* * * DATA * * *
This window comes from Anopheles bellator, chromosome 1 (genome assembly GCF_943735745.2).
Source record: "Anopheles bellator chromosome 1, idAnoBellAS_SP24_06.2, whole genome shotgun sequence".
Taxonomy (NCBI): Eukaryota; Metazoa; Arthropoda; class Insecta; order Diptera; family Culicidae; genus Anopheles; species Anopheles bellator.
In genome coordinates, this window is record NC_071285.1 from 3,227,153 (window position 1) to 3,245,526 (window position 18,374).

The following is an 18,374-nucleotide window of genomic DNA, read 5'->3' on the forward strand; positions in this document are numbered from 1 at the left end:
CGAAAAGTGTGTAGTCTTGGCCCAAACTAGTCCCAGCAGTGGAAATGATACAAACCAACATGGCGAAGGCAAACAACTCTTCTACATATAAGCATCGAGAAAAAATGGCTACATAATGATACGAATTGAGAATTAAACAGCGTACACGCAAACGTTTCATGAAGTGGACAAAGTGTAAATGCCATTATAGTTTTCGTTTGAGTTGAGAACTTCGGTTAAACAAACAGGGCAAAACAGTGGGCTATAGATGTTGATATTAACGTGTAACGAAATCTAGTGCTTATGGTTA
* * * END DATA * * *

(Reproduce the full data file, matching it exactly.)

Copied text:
This window comes from Anopheles bellator, chromosome 1 (genome assembly GCF_943735745.2).
Source record: "Anopheles bellator chromosome 1, idAnoBellAS_SP24_06.2, whole genome shotgun sequence".
Taxonomy (NCBI): Eukaryota; Metazoa; Arthropoda; class Insecta; order Diptera; family Culicidae; genus Anopheles; species Anopheles bellator.
In genome coordinates, this window is record NC_071285.1 from 3,227,153 (window position 1) to 3,245,526 (window position 18,374).

The following is an 18,374-nucleotide window of genomic DNA, read 5'->3' on the forward strand; positions in this document are numbered from 1 at the left end:
CGAAAAGTGTGTAGTCTTGGCCCAAACTAGTCCCAGCAGTGGAAATGATACAAACCAACATGGCGAAGGCAAACAACTCTTCTACATATAAGCATCGAGAAAAAATGGCTACATAATGATACGAATTGAGAATTAAACAGCGTACACGCAAACGTTTCATGAAGTGGACAAAGTGTAAATGCCATTATAGTTTTCGTTTGAGTTGAGAACTTCGGTTAAACAAACAGGGCAAAACAGTGGGCTATAGATGTTGATATTAACGTGTAACGAAATCTAGTGCTTATGGTTA